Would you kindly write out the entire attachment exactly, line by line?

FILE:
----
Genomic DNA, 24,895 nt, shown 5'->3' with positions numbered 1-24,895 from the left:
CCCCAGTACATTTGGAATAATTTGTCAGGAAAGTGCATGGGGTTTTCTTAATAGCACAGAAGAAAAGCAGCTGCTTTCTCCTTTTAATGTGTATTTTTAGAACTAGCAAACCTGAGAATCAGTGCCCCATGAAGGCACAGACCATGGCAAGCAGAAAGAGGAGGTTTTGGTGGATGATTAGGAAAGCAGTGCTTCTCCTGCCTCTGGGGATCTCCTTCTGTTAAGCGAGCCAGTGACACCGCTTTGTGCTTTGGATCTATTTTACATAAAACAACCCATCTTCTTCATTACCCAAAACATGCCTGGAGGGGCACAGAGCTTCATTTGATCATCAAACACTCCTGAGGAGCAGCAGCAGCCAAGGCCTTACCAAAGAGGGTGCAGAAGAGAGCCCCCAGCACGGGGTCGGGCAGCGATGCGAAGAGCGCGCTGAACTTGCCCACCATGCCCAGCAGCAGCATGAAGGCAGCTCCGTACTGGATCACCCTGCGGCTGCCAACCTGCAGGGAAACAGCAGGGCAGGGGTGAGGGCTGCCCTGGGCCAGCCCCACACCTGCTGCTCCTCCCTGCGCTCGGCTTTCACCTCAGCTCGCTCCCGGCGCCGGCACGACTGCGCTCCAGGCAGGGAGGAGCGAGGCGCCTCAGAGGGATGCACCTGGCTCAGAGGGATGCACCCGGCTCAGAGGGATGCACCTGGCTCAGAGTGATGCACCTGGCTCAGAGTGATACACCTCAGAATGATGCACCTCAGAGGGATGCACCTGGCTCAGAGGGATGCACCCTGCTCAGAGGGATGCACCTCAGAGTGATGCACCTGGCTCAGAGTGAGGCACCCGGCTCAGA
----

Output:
Genomic DNA, 24,895 nt, shown 5'->3' with positions numbered 1-24,895 from the left:
CCCCAGTACATTTGGAATAATTTGTCAGGAAAGTGCATGGGGTTTTCTTAATAGCACAGAAGAAAAGCAGCTGCTTTCTCCTTTTAATGTGTATTTTTAGAACTAGCAAACCTGAGAATCAGTGCCCCATGAAGGCACAGACCATGGCAAGCAGAAAGAGGAGGTTTTGGTGGATGATTAGGAAAGCAGTGCTTCTCCTGCCTCTGGGGATCTCCTTCTGTTAAGCGAGCCAGTGACACCGCTTTGTGCTTTGGATCTATTTTACATAAAACAACCCATCTTCTTCATTACCCAAAACATGCCTGGAGGGGCACAGAGCTTCATTTGATCATCAAACACTCCTGAGGAGCAGCAGCAGCCAAGGCCTTACCAAAGAGGGTGCAGAAGAGAGCCCCCAGCACGGGGTCGGGCAGCGATGCGAAGAGCGCGCTGAACTTGCCCACCATGCCCAGCAGCAGCATGAAGGCAGCTCCGTACTGGATCACCCTGCGGCTGCCAACCTGCAGGGAAACAGCAGGGCAGGGGTGAGGGCTGCCCTGGGCCAGCCCCACACCTGCTGCTCCTCCCTGCGCTCGGCTTTCACCTCAGCTCGCTCCCGGCGCCGGCACGACTGCGCTCCAGGCAGGGAGGAGCGAGGCGCCTCAGAGGGATGCACCTGGCTCAGAGGGATGCACCCGGCTCAGAGGGATGCACCTGGCTCAGAGTGATGCACCTGGCTCAGAGTGATACACCTCAGAATGATGCACCTCAGAGGGATGCACCTGGCTCAGAGGGATGCACCCTGCTCAGAGGGATGCACCTCAGAGTGATGCACCTGGCTCAGAGTGAGGCACCCGGCTCAGA